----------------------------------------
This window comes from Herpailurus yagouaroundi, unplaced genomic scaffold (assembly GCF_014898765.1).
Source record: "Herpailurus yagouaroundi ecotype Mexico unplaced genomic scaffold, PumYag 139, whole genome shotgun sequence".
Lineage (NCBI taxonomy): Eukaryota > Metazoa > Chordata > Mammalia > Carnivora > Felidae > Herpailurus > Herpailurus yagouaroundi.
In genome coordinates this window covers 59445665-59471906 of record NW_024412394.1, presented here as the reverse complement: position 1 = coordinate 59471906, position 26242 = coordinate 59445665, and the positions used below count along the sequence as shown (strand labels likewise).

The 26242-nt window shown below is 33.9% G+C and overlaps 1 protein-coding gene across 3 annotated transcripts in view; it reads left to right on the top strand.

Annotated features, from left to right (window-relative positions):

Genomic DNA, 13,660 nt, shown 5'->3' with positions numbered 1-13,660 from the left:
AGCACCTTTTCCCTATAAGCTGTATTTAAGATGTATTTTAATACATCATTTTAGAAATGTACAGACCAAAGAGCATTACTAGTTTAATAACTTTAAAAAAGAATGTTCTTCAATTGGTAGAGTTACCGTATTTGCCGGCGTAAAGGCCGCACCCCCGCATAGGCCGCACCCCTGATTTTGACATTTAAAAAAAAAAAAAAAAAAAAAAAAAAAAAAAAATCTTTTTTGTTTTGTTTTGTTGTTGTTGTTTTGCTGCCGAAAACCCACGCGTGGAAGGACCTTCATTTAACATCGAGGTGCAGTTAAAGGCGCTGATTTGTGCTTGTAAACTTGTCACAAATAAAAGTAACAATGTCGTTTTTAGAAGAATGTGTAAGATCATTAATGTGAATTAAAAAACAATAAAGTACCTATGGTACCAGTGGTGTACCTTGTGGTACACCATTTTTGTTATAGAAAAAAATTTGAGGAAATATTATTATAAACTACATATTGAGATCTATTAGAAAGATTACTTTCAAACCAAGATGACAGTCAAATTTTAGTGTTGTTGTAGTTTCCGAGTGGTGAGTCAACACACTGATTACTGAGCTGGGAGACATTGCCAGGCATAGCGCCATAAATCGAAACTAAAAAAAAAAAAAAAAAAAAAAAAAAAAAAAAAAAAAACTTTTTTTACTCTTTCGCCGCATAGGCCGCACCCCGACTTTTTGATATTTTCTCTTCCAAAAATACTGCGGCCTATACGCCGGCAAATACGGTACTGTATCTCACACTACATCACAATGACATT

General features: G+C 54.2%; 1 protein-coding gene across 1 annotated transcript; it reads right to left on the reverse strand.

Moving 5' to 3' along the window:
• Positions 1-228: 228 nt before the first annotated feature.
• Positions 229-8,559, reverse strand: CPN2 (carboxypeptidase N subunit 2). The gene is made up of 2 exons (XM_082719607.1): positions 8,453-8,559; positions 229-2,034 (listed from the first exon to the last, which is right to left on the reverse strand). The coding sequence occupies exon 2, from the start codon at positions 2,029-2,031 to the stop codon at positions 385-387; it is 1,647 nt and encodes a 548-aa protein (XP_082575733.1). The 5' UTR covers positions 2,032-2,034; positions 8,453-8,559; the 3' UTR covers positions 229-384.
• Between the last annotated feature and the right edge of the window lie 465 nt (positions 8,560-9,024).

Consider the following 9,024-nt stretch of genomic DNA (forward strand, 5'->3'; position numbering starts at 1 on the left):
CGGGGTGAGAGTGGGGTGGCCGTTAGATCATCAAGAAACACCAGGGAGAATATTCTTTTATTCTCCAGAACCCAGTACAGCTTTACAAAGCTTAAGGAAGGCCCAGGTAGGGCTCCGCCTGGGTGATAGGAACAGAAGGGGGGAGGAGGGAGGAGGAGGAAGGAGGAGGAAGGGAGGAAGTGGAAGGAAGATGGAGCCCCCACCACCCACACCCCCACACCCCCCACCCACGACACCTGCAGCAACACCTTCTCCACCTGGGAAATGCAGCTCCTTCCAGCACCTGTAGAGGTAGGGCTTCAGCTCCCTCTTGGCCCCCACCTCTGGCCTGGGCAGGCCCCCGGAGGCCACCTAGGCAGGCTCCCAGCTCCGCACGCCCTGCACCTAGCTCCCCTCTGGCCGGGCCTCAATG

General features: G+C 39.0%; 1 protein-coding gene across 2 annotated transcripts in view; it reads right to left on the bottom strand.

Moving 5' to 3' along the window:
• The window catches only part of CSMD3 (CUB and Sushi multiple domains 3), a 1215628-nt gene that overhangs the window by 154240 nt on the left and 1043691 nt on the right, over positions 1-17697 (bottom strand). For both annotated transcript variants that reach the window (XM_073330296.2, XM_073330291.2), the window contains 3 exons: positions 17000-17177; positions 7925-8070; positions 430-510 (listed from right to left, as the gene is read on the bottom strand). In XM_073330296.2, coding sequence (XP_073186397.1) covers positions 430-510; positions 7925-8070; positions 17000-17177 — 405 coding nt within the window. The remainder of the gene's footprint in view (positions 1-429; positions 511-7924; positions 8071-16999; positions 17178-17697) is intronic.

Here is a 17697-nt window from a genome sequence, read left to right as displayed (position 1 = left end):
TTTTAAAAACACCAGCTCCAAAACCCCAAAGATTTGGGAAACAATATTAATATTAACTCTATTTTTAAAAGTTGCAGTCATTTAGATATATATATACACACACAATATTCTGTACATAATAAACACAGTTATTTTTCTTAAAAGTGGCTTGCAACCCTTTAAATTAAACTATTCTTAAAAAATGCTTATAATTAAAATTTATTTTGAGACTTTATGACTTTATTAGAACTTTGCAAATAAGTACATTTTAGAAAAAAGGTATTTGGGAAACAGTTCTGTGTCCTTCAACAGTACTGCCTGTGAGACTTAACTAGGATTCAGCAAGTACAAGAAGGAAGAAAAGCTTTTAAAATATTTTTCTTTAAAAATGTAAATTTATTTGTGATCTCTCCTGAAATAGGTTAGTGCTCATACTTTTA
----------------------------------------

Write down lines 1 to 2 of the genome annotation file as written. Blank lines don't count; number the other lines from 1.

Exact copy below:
This window comes from Herpailurus yagouaroundi, unplaced genomic scaffold (assembly GCF_014898765.1).
Source record: "Herpailurus yagouaroundi ecotype Mexico unplaced genomic scaffold, PumYag 139, whole genome shotgun sequence".